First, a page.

This message was sent to U-M IT staff groups on March 1, 2016. It is intended for U-M IT staff who are responsible for university servers that use the SSL protocol, such as web servers and email servers.
An attack called DROWN takes advantage of systems still using SSLv2. DROWN stands for Decrypting RSA using Obsolete and Weakened eNcryption. It is an attack that allows decryption of intercepted data and can also allow man-in-the-middle attacks. Server administrators should disable SSLv2 and update to the latest version of OpenSSL.
- All servers that support SSLv2 may be vulnerable.
- Unpatched OpenSSL servers using versions that predate 1.0.2a, 1.0.1m, 1.0.0r and 0.9.8zf (released on March 19, 2015) on systems where SSLv2 is enabled.
- Check your SSL services. Use the methods described in the DETECTION section below to determine if any of your web servers or email servers are vulnerable. Critical services and systems that store or process sensitive data should be prioritized.
- Disable SSLv2. Disable the SSLv2 protocol in all SSL/TLS servers, if you have not already done so. Disabling all SSLv2 ciphers is also sufficient, provided the patches for CVE-2015-3197 (fixed in OpenSSL 1.0.1r and 1.0.2f) have been deployed. Servers that have not disabled the SSLv2 protocol, and are not patched for CVE-2015-3197, are vulnerable to DROWN even if all SSLv2 ciphers are nominally disabled, because malicious clients can force the use of SSLv2 with EXPORT ciphers.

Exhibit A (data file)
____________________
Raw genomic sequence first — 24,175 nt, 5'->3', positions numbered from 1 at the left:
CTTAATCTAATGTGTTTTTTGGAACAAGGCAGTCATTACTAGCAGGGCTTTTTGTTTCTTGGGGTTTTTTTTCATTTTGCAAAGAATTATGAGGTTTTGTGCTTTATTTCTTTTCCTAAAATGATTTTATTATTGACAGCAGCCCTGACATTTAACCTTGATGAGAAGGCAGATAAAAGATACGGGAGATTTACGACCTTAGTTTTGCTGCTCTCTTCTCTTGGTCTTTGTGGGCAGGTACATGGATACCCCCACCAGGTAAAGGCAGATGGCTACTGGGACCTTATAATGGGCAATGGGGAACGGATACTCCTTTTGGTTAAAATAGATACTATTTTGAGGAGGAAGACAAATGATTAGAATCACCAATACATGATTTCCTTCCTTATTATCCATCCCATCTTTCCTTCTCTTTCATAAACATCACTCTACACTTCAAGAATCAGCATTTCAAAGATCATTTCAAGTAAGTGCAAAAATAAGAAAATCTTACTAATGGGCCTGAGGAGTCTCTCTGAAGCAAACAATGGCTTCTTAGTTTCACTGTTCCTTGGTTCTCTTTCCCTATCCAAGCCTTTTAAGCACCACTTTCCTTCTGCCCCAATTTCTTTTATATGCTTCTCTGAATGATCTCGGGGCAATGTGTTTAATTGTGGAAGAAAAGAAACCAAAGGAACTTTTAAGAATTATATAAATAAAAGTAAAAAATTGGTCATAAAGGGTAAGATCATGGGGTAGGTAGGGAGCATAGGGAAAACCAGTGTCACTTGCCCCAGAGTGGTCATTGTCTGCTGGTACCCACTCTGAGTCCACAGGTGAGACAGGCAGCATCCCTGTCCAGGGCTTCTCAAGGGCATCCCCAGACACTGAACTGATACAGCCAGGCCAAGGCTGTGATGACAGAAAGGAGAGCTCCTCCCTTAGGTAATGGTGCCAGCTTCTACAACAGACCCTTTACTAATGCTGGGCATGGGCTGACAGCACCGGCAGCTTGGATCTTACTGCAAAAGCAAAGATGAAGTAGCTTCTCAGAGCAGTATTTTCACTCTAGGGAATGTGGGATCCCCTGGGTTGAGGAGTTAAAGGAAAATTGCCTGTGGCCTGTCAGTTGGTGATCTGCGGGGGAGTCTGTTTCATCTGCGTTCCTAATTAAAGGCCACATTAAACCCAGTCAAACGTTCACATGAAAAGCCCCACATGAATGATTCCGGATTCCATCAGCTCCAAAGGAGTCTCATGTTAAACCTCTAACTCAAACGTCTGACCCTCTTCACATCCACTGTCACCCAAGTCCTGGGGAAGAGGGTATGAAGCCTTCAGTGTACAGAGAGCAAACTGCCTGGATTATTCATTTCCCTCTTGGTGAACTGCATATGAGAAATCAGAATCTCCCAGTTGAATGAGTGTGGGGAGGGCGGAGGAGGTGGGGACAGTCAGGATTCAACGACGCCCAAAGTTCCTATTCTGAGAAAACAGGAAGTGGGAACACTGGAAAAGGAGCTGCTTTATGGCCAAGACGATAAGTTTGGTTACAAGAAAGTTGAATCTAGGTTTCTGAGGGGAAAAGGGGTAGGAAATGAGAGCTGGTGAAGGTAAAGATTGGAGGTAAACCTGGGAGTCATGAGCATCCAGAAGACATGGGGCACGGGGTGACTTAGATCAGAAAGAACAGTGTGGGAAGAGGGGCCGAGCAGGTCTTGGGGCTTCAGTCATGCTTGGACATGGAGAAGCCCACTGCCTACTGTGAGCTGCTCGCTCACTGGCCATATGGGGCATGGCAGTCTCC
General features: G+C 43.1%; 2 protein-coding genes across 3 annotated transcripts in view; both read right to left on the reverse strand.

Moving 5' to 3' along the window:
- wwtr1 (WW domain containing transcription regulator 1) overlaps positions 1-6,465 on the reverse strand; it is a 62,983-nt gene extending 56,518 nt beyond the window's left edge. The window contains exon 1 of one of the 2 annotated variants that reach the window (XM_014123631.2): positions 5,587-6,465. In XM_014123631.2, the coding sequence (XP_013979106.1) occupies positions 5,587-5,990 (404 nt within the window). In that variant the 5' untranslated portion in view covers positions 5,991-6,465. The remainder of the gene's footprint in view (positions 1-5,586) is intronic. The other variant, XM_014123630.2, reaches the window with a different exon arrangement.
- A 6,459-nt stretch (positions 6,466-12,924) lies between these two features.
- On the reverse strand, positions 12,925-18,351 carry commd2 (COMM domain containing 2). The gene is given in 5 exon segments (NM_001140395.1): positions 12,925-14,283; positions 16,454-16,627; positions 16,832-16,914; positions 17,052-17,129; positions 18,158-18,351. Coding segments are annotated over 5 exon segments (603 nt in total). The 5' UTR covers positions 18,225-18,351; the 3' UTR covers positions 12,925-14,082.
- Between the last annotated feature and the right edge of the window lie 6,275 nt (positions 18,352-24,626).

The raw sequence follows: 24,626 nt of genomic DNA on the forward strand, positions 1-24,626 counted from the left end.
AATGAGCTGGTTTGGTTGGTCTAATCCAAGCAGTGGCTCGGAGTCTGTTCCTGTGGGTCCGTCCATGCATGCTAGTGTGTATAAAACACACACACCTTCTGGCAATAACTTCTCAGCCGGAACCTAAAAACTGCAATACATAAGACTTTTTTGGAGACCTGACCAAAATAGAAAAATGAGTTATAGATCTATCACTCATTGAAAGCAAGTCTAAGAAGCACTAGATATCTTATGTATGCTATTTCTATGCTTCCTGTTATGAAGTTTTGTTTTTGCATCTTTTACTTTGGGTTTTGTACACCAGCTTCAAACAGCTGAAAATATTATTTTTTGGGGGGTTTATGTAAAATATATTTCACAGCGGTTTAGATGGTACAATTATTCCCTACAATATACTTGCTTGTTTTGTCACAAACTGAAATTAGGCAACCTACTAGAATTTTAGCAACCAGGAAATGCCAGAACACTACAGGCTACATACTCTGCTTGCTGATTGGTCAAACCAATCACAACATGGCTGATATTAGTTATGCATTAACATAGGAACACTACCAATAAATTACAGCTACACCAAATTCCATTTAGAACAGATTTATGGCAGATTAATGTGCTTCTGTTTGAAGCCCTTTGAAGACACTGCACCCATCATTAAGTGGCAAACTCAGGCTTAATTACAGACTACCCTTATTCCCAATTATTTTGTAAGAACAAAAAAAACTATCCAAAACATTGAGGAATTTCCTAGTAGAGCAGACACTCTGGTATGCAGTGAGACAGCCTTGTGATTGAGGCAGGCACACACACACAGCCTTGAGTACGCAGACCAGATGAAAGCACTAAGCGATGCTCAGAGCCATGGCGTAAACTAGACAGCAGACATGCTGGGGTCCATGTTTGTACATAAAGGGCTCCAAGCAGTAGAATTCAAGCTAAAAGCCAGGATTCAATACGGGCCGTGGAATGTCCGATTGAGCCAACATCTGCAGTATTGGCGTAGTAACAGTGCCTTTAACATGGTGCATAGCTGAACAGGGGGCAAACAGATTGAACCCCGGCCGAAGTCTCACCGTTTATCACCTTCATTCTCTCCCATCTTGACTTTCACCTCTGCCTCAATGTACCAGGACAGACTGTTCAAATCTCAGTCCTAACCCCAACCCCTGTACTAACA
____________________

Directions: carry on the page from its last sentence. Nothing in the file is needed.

- Upgrade OpenSSL. OpenSSL 1.0.2 users should upgrade to 1.0.2g. OpenSSL 1.0.1 users should upgrade to 1.0.1s. Users of older OpenSSL versions should upgrade to either one of these versions. Install these updates which should be made available from your software vendor, such as RedHat or Ubuntu.
If an attacker can intercept TLS-encrypted network traffic, it is possible for them to decrypt that traffic by utilizing a server with SSLv2 enabled that uses the same private key. Exploitation of this vulnerability is much simpler if the server is using a version of OpenSSL that is vulnerable to CVE-2016-0703. Exploitation is believed to be more complicated if the SSLv2 server is not vulnerable to CVE-2016-0703, but targeted attacks are still feasible with a moderate amount of resources.
DROWN is a new form of cross-protocol Bleichenbacher padding oracle attack. It allows an attacker to decrypt intercepted TLS connections by making specially crafted connections to an SSLv2 server that uses the same private key. For more detailed technical information, please see drownattack.com and the full technical paper.
To check whether your server appears to be vulnerable, enter the domain or IP address in the Check for DROWN box at DROWN Attack. Please note that even if a server is vulnerable to CVE-2016-0703, it is not vulnerable to DROWN (CVE-2016-0800) unless SSLv2 is enabled on the server or on another server using the same private key.
This vulnerability affects servers. There is nothing that end users need to do.
In general, the best protection for individuals is this: keep your software and apps up-to-date, do not click suspicious links in email, do not open shared documents or email attachments unless you are expecting them and trust the person who sent them, and only use secure, trusted networks. For more information, see Spam, Phishing, and Suspicious Email, Instructions for Securing Your Devices and Data, and Use a Secure Internet Connection on the U-M Safe Computing website.
Please contact email@example.com.
- DROWN Attack
- Go home SSLv2, you’re DROWNing ( Red Hat Security Blog, 3/1/16)
- More than 11 million HTTPS websites imperiled by new decryption attack (Ars Technica, 3/1/16)
- How to Confirm Whether You are Vulnerable to the DROWN Attack (Software Secured, 3/1/16)
- OpenSSL Security Advisory (Open SSL, 3/1/16)
- DROWN - Cross-protocol attack on TLS using SSLv2 - CVE-2016-0800 (Red Hat, 3/1/16)